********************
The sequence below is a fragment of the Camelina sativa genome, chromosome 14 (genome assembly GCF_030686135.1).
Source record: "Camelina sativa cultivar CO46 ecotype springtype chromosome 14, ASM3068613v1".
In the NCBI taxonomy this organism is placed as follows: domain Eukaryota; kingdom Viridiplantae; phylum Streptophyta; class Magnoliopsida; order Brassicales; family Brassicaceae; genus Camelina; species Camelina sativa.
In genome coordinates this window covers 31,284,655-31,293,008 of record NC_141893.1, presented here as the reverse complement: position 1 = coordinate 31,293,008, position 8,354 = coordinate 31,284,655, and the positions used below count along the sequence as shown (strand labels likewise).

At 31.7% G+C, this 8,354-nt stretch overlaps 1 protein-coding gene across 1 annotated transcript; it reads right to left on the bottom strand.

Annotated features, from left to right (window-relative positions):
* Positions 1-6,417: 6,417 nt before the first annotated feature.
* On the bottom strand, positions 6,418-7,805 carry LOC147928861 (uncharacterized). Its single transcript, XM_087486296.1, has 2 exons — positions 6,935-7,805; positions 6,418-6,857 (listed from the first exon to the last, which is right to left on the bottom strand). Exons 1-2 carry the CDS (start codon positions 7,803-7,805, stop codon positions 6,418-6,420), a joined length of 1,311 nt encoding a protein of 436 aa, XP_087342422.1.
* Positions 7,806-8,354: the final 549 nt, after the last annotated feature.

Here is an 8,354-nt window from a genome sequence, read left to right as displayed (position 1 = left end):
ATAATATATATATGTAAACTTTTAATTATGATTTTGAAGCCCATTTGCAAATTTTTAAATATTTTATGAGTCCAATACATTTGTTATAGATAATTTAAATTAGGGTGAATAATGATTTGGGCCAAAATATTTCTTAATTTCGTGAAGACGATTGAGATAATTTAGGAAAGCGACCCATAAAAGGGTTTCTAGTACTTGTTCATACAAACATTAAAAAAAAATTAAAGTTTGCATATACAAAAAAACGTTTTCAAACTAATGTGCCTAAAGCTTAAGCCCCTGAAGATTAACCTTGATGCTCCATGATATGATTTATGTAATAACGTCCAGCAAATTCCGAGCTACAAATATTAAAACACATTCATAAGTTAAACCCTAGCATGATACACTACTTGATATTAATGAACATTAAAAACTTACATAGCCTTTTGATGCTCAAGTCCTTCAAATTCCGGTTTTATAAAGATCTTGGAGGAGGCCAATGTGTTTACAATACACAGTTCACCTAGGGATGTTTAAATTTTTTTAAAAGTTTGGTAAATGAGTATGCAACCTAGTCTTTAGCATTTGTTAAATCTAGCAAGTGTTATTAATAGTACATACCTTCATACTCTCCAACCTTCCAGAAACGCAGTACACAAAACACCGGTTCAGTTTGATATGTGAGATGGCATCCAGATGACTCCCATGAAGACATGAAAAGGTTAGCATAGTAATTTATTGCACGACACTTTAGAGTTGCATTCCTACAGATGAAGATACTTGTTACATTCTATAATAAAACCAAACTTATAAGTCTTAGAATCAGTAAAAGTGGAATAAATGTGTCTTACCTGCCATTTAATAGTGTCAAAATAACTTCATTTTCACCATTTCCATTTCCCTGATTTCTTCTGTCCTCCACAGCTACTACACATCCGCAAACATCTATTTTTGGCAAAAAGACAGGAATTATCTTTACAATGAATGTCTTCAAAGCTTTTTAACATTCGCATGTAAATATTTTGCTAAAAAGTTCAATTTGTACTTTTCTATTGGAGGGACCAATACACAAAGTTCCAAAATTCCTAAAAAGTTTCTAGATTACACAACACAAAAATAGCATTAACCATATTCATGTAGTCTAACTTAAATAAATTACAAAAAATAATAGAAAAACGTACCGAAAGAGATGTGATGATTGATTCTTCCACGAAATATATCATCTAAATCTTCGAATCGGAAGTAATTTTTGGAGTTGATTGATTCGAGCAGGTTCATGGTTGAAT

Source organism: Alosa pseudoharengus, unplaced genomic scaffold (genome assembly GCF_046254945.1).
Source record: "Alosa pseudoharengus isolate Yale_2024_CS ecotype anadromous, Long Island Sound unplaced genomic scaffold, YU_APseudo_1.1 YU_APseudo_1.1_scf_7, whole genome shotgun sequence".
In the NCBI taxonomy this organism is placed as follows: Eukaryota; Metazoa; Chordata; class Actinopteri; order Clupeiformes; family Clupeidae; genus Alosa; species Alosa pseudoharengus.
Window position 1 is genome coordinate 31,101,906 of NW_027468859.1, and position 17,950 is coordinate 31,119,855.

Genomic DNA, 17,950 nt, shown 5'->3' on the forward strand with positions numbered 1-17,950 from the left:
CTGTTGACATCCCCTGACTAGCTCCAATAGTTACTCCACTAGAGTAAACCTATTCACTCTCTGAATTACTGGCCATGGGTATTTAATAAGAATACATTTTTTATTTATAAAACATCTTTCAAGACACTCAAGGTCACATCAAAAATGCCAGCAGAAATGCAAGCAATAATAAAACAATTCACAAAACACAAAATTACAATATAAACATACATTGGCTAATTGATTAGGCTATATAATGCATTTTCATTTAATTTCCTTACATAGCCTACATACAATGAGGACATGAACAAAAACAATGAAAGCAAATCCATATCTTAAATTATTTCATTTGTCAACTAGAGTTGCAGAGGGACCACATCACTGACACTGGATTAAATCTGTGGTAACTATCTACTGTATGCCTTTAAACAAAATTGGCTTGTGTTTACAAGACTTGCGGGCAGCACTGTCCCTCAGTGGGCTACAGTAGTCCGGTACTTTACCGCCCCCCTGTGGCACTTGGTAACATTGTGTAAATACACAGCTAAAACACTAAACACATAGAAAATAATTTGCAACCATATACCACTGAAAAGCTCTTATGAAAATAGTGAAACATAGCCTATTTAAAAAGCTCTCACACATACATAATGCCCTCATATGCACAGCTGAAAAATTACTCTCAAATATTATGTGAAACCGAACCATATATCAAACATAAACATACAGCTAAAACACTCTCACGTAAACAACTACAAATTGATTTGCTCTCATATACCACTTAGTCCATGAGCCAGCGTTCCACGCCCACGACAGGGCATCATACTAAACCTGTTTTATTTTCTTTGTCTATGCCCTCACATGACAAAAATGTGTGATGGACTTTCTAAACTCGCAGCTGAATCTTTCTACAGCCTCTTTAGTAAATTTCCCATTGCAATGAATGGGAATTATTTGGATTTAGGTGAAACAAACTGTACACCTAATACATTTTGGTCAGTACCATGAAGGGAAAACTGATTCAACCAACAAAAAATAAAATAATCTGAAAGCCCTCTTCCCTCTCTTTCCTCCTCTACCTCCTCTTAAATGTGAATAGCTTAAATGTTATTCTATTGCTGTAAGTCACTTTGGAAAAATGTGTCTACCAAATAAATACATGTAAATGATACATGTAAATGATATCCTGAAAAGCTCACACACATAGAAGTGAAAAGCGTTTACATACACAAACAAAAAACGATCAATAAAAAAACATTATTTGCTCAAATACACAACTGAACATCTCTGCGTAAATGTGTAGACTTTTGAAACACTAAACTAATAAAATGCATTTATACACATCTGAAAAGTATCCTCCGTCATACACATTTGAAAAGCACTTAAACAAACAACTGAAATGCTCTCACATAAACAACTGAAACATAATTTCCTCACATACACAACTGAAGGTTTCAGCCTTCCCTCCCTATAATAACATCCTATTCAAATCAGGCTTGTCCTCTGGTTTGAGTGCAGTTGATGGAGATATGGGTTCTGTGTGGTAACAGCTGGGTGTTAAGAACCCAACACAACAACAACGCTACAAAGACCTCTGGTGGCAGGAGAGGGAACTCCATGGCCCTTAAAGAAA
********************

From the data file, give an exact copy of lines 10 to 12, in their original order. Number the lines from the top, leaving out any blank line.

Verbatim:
Here is an 8,354-nt window from a genome sequence, read left to right as displayed (position 1 = left end):
ATAATATATATATGTAAACTTTTAATTATGATTTTGAAGCCCATTTGCAAATTTTTAAATATTTTATGAGTCCAATACATTTGTTATAGATAATTTAAATTAGGGTGAATAATGATTTGGGCCAAAATATTTCTTAATTTCGTGAAGACGATTGAGATAATTTAGGAAAGCGACCCATAAAAGGGTTTCTAGTACTTGTTCATACAAACATTAAAAAAAAATTAAAGTTTGCATATACAAAAAAACGTTTTCAAACTAATGTGCCTAAAGCTTAAGCCCCTGAAGATTAACCTTGATGCTCCATGATATGATTTATGTAATAACGTCCAGCAAATTCCGAGCTACAAATATTAAAACACATTCATAAGTTAAACCCTAGCATGATACACTACTTGATATTAATGAACATTAAAAACTTACATAGCCTTTTGATGCTCAAGTCCTTCAAATTCCGGTTTTATAAAGATCTTGGAGGAGGCCAATGTGTTTACAATACACAGTTCACCTAGGGATGTTTAAATTTTTTTAAAAGTTTGGTAAATGAGTATGCAACCTAGTCTTTAGCATTTGTTAAATCTAGCAAGTGTTATTAATAGTACATACCTTCATACTCTCCAACCTTCCAGAAACGCAGTACACAAAACACCGGTTCAGTTTGATATGTGAGATGGCATCCAGATGACTCCCATGAAGACATGAAAAGGTTAGCATAGTAATTTATTGCACGACACTTTAGAGTTGCATTCCTACAGATGAAGATACTTGTTACATTCTATAATAAAACCAAACTTATAAGTCTTAGAATCAGTAAAAGTGGAATAAATGTGTCTTACCTGCCATTTAATAGTGTCAAAATAACTTCATTTTCACCATTTCCATTTCCCTGATTTCTTCTGTCCTCCACAGCTACTACACATCCGCAAACATCTATTTTTGGCAAAAAGACAGGAATTATCTTTACAATGAATGTCTTCAAAGCTTTTTAACATTCGCATGTAAATATTTTGCTAAAAAGTTCAATTTGTACTTTTCTATTGGAGGGACCAATACACAAAGTTCCAAAATTCCTAAAAAGTTTCTAGATTACACAACACAAAAATAGCATTAACCATATTCATGTAGTCTAACTTAAATAAATTACAAAAAATAATAGAAAAACGTACCGAAAGAGATGTGATGATTGATTCTTCCACGAAATATATCATCTAAATCTTCGAATCGGAAGTAATTTTTGGAGTTGATTGATTCGAGCAGGTTCATGGTTGAAT

Source organism: Alosa pseudoharengus, unplaced genomic scaffold (genome assembly GCF_046254945.1).